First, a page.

Here you are beginning to talk about the Lord working in your life…  Some people may even begin to think you have gone off the deep end. And what you and I need to do is to pray: God give us strength… let me not be ashamed of WITHSTANDING changes that God is going to start sharing within me. Just like he shared with Jesus and the Apostles.

The next W is what? WORKING. Jesus said we need to work… In fact Jesus spoke bluntly. As we heard a couple weeks ago, we should do these things because it is expected of a disciple. I told the people at our Tuesday Bible study this fact: In our country, there are many millions of people who claim to be Catholic and a study says only about one third of them go to Church.

If you think your pastor or your bishop is responsible or even able to reach the 2/3 of your family and friends who have stopped going to church, you’re fooling yourself.  You and I… you and I are responsible for going out to lovingly invite the two thirds. Don’t wait for the priest. He’s running a parish and its programs. You and I need to get out and find the lost sheep… Can I get an Amen on that?

Let’s get WORKING using the gifts that God has given to us… because when it comes to eternity — you don’t want to dig up the one God-given talent that you buried in your yard. Bring the multiplied talents that sprang from God’s gift to you.

And finally…. WINNING –  Our music theme on the Catholic Vitamins podcast is from a Gospel singer. The words tell us, in part, we’ve already won. But that means at the very end when King Jesus returns – he and his followers will have won. But if you live in today’s world – you know there are a lot of battles to be won. A lot of them. You and I… most of us want to be on the WINNING TEAM.  For those who WANT it… those who WAIT for it… for those who WITHSTAND the pressures of non-believers… Those of us willing to WORK for it… The Lord is leading us… through the cross… through the power of His precious blood… we are being led to WIN in His glory. I feel like singing, “Mine eyes have seen the glory…” We can WIN brothers and sisters… Can I get another AMEN?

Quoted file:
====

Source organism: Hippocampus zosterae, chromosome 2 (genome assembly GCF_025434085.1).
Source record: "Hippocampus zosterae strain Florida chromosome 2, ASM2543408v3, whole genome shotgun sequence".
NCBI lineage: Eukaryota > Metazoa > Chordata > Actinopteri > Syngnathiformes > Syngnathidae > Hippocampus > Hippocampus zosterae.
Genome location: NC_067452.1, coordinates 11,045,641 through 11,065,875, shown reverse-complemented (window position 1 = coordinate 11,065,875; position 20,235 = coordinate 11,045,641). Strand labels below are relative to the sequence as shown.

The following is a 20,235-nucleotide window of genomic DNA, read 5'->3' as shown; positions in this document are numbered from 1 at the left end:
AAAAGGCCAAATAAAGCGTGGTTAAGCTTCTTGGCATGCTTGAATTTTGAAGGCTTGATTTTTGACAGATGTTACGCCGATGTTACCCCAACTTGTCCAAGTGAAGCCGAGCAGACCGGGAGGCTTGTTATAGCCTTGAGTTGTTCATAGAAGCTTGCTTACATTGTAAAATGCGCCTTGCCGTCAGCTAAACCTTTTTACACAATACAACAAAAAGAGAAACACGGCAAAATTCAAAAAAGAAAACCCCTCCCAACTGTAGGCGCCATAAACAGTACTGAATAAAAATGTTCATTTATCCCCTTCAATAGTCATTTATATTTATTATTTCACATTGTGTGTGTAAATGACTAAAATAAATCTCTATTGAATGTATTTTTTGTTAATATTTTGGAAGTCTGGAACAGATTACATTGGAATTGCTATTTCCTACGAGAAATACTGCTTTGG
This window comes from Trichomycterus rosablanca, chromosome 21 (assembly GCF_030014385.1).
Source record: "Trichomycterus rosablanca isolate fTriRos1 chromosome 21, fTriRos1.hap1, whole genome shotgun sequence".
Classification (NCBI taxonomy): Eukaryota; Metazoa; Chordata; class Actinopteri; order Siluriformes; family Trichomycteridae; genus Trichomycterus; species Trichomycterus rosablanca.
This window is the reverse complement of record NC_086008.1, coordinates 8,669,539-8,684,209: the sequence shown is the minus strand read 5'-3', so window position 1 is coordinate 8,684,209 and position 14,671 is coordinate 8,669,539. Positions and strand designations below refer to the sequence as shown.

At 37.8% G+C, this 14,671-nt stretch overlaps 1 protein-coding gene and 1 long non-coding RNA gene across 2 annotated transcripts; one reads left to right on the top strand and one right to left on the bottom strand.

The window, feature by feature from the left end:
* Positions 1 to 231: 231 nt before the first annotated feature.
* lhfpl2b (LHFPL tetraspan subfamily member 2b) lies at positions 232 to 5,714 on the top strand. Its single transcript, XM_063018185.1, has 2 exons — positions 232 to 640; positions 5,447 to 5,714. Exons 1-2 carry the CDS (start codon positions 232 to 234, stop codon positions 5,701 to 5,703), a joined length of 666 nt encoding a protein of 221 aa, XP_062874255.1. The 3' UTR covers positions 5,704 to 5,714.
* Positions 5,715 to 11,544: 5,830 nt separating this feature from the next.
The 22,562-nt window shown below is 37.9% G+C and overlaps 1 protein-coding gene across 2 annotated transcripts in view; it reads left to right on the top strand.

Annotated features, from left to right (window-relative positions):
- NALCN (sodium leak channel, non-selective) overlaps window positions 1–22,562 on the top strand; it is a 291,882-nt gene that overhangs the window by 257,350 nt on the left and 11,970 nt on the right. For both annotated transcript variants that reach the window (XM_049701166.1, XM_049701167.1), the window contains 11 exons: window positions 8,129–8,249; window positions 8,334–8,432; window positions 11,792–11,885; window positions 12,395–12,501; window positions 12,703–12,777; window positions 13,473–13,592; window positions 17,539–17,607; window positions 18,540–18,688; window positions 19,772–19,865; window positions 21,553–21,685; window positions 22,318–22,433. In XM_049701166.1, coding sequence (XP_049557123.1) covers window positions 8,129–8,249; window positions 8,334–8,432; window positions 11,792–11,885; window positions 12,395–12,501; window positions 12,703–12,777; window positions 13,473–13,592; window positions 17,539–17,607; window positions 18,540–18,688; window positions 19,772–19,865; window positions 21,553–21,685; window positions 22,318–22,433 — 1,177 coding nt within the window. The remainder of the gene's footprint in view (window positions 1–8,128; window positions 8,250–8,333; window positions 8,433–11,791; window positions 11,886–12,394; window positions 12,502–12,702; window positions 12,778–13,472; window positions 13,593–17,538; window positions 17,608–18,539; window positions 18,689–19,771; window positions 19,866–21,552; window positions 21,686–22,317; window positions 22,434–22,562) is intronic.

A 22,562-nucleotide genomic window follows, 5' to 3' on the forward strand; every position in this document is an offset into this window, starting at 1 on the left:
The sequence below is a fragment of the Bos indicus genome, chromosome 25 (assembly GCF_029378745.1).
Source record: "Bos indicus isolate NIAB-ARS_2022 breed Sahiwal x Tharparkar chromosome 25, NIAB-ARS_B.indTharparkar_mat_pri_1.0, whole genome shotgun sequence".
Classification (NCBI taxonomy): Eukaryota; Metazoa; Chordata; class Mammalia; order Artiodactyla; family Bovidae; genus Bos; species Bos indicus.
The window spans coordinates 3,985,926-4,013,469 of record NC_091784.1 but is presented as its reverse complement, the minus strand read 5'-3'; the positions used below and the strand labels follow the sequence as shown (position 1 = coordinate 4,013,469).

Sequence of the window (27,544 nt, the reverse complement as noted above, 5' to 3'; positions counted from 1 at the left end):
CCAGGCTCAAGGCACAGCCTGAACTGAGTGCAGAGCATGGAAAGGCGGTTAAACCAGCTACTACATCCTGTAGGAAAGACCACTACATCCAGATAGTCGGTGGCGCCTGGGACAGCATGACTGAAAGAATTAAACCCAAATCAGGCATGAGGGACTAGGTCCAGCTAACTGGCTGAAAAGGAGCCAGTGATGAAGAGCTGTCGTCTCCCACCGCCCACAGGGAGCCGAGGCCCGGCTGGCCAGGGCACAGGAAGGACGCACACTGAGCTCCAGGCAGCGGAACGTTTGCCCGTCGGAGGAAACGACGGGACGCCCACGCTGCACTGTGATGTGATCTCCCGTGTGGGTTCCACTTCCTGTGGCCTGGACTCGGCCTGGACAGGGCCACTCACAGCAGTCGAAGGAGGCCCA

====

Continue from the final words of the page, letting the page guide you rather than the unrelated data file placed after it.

Deacon Tom


CF161: God’s Country


In this episode:  Del Lago and the TV headache, Philmont and Lost Pines, Qatar, leaving Christ Our Light, the vacuum cleaner ponytail, Rediscover Catholicism study group, Archdiocesan Youth Conference,  Mailbag:Jim from PA.

Contact our comment line at (936) 228-1836 or email us [at] catholicfamilypodcast (dot) com

What To Say to Boy Scouts ??

June 5, 2013 Blogs, Deacon Tom No Comments

thWhat to say (or preach) to Boy Scouts? That’s the question I gave to our local Bible study group when we gathered to pre-read the Scriptures for the Mass of the 10th Sunday in Ordinary Time. I asked the Bible study folks this question because I am heading out to do a Communion Service at Camp Geronimo on Sunday for upwards of 75-100 Boy Scouts. The results of our Bible Study, and my own prayerful search on what to say to the young men is found below. I’d like to hear what you think? Or what else might you have said? Here goes:

You have just heard three readings from Holy Scripture. They may seem strange to you because they aren’t about things that people you know talk about… the readings don’t have anything to do with TV programs or video games… but I tell you Scouts and Scout Masters and parents — the words of Scripture are the most important things we can be involved with, second only to Mass and the Sacraments of the Catholic Church.

So let me start this way — last Sunday was the feast of Corpus Christi – the feast in the Church which honors Jesus present in the Eucharist. That day, the Gospel started with these words: “Jesus spoke to the crowds about the kingdom of God, and he healed those who needed to be cured.” And then it went on to talk about Jesus feeding 5,000 and more people from just a small amount of bread and fish.

But for these kind of readings to mean something to you – you’ve got to believe in God… you’ve got to believe that God has the power to do anything — He even has power over the sun and the moon and stars… He has power over illness and death. Now I hardly ever do what I’m about to do.